THE BLOG
05/07/2013 05:19 pm ET | Updated Jul 07, 2013

Handjob

2013-05-07-412pxAlbrecht_Drer__Praying_Hands_1508__Google_Art_Project.jpg

Albrecht Durer loved hands. There is the famous drawing of the hands praying which is blown up as a promotional poster at the entrance to the extensive show Albrecht Durer: Master Drawings, Watercolors and Prints from the Albertina at the National Gallery. Durer was, like Rembrandt, a great self-portraitist. The show parenthetically features a precocious self-portrait Durer did of himself when he was thirteen which contains the inscription,

"I drew this after myself in front of a mirror in the year 1484 when I was a child."

And the exhibit also features the famed drawings of his left hand, with the wooing gesture, the obscene gesture (he gives his viewer the finger) and a pointing gesture. When he paints Lucretia stabbing herself Durer emphasizes the hand that does the dirty work. He painted the hands of his patron the Holy Roman Emperor Maximilian and he painted an elderly man's aged veinous hand. Hands obviously had great meaning for Durer who as the curators point out was the "German equivalent of Leonardo in Italy." But why do we admire Durer? His purported greatness is a part of the received wisdom of the ages and seeing the magnificent exhibition on display in Washington is a unique opportunity to think about his work. The series of engravings "Melencolia I," (1514), "Knight, Death and the Devil" (1513) and "Saint Jerome in His Study" might be said to have derived from the Durer's Bergman period such is the depth of their raw emotional power. The famed "The Great Piece of Turf" (1503) and "Wing of a Blue Roller" (1512) both demonstrate Durer's talent in the service of natural themes. "The Triumphal Chariot of Maximilian I" (1518) reveals the artist in both watercolor and technicolor. "The Visor for a Helmet," 1515-16, with its almost surrealist imagery is a dreamscape. The fact that he was the son of a goldsmith is usually offered as an explanation for the delicate and detailed craftmanships which characterizes his style. But technique alone cannot account for the power of Durer's work.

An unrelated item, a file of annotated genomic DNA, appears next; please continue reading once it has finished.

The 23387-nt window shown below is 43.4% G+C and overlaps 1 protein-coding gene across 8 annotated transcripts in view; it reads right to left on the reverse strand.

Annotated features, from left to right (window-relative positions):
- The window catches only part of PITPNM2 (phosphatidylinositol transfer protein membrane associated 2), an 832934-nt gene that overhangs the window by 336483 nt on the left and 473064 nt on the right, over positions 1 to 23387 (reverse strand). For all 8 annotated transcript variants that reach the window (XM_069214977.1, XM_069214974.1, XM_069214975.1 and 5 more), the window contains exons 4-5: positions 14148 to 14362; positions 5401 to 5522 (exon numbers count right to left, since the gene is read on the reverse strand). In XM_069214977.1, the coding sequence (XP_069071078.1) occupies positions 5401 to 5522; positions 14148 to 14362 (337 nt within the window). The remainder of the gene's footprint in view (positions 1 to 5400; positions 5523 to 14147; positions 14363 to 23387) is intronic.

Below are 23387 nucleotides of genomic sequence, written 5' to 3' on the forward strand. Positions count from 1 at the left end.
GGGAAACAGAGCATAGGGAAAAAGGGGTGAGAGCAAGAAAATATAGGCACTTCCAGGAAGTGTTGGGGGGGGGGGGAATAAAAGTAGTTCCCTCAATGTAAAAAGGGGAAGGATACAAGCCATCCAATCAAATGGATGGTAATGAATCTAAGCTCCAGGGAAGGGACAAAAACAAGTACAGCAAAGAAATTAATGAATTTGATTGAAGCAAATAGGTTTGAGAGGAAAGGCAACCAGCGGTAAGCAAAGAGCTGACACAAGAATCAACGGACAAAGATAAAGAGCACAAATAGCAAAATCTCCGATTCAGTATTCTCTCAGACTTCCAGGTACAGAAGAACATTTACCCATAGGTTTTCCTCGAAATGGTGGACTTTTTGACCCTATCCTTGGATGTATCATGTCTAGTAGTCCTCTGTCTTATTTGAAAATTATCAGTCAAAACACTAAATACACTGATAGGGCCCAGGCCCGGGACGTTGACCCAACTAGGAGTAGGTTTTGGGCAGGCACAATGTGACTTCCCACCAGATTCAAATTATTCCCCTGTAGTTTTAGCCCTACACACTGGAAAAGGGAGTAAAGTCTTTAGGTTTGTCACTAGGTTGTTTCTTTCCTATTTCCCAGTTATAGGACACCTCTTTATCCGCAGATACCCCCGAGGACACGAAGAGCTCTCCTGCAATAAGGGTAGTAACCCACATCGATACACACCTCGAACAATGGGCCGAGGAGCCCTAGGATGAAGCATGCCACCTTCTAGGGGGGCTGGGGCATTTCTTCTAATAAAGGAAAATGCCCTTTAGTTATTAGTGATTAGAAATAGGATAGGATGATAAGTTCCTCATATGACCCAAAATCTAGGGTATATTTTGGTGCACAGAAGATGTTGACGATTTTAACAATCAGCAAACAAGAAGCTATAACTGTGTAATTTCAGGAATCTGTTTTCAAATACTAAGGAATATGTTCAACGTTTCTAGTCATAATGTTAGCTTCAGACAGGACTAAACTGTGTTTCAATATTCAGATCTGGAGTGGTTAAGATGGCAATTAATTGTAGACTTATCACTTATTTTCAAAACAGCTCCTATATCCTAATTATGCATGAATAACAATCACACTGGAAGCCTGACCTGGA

Drawing, "Praying Hands" by Albrecht Durer (1508)

{This was originally posted to The Screaming Pope, Francis Levy's blog of rants and reactions to contemporary politics, art and culture}

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